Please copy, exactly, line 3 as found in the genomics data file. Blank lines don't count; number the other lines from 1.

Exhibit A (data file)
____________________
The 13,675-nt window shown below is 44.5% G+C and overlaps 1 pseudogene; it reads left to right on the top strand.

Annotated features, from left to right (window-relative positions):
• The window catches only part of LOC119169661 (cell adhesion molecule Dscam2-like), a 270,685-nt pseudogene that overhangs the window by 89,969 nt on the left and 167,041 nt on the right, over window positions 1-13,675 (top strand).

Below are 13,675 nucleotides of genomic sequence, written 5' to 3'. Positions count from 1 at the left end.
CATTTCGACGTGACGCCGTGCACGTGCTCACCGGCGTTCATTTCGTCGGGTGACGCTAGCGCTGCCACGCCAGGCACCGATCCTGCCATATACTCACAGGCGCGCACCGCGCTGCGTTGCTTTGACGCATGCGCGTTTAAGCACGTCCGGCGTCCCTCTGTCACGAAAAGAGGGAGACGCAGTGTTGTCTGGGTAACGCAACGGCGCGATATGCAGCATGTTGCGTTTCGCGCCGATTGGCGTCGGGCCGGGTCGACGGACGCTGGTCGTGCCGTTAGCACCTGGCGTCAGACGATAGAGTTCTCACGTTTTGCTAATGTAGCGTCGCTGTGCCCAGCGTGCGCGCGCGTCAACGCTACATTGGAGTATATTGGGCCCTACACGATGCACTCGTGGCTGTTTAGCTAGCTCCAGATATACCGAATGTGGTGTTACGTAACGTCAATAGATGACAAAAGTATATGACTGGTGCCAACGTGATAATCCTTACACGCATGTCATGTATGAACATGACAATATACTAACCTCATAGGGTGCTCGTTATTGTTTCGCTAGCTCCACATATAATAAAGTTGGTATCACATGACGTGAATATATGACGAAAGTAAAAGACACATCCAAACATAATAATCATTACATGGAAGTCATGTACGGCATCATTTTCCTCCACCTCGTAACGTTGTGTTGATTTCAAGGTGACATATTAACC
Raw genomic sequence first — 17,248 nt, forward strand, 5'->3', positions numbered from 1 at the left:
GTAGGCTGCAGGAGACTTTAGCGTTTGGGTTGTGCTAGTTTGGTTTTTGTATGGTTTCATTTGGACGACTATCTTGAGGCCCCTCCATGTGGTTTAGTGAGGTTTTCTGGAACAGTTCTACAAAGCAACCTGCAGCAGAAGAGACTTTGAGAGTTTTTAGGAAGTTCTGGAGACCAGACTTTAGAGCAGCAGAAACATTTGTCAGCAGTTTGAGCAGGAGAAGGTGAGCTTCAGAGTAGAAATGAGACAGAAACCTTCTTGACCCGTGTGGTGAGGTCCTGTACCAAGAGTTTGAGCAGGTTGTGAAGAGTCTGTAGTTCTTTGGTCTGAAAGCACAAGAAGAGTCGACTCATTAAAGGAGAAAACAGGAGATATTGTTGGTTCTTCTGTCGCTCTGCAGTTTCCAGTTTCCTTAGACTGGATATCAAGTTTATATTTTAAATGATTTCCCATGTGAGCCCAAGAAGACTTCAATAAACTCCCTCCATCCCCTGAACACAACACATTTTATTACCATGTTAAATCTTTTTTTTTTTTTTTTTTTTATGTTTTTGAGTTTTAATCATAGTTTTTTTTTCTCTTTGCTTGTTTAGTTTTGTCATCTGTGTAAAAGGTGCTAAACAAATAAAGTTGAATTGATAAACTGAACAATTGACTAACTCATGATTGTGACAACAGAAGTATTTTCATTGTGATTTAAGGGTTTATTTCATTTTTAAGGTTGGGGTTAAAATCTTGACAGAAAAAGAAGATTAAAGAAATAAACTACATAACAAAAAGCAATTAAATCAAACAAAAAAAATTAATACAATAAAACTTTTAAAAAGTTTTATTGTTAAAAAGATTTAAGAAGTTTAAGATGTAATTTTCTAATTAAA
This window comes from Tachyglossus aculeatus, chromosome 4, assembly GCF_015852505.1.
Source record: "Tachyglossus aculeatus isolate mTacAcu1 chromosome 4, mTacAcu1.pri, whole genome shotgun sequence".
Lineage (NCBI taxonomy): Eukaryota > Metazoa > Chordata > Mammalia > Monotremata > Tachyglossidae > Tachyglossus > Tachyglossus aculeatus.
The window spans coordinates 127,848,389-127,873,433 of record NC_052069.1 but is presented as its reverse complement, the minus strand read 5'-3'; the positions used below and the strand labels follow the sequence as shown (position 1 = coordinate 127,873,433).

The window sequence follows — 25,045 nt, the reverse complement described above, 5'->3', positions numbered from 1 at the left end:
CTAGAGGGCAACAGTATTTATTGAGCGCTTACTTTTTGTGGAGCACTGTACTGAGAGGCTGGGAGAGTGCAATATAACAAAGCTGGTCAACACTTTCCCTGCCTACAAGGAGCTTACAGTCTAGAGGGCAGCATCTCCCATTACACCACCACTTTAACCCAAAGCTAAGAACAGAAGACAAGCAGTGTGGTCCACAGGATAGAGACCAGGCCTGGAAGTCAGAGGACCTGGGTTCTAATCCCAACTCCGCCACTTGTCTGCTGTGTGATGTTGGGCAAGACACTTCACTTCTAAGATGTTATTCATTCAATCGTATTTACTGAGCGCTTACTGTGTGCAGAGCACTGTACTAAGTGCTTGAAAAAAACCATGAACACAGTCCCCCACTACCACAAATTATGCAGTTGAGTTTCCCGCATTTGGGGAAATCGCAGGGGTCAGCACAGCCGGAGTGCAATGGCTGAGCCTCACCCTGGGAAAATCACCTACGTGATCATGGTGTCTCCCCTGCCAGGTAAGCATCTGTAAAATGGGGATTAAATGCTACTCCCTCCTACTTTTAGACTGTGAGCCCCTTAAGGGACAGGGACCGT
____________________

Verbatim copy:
• The window catches only part of LOC119169661 (cell adhesion molecule Dscam2-like), a 270,685-nt pseudogene that overhangs the window by 89,969 nt on the left and 167,041 nt on the right, over window positions 1-13,675 (top strand).